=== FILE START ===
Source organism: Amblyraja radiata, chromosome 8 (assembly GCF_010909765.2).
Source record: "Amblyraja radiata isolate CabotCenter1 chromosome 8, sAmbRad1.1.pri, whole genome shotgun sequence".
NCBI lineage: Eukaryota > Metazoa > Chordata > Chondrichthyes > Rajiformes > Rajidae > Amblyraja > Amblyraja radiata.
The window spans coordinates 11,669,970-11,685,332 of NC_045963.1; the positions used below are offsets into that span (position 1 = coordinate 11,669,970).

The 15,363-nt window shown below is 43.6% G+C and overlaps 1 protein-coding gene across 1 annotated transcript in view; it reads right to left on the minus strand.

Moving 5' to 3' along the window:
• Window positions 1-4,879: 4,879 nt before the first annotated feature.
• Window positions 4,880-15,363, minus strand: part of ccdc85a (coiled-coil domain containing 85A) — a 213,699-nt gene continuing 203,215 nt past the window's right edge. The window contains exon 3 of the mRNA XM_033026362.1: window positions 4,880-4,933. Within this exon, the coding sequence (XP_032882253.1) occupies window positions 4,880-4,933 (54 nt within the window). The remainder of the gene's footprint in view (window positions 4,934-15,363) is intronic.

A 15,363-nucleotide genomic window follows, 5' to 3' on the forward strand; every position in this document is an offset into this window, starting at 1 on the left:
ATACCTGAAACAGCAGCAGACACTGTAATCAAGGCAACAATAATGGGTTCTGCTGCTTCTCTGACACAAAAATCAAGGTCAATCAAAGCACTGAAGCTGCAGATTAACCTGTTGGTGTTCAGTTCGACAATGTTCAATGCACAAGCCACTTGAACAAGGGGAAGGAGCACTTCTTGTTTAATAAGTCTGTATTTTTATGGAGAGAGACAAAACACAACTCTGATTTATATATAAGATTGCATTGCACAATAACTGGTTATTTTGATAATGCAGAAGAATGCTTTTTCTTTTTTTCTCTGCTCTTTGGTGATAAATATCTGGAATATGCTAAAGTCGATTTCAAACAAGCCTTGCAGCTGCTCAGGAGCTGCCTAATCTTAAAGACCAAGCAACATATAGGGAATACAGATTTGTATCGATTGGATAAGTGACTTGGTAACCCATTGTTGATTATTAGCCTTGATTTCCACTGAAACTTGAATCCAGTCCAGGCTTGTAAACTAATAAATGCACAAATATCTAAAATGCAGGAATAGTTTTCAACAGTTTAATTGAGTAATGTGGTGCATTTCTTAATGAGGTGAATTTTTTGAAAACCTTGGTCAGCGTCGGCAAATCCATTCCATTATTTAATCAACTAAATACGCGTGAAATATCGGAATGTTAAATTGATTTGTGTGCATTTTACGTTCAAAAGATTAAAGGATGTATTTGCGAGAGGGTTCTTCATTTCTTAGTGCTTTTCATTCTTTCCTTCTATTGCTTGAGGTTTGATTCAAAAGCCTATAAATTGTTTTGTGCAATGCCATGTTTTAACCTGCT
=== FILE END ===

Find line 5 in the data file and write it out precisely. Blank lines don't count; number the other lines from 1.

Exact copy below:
The 15,363-nt window shown below is 43.6% G+C and overlaps 1 protein-coding gene across 1 annotated transcript in view; it reads right to left on the minus strand.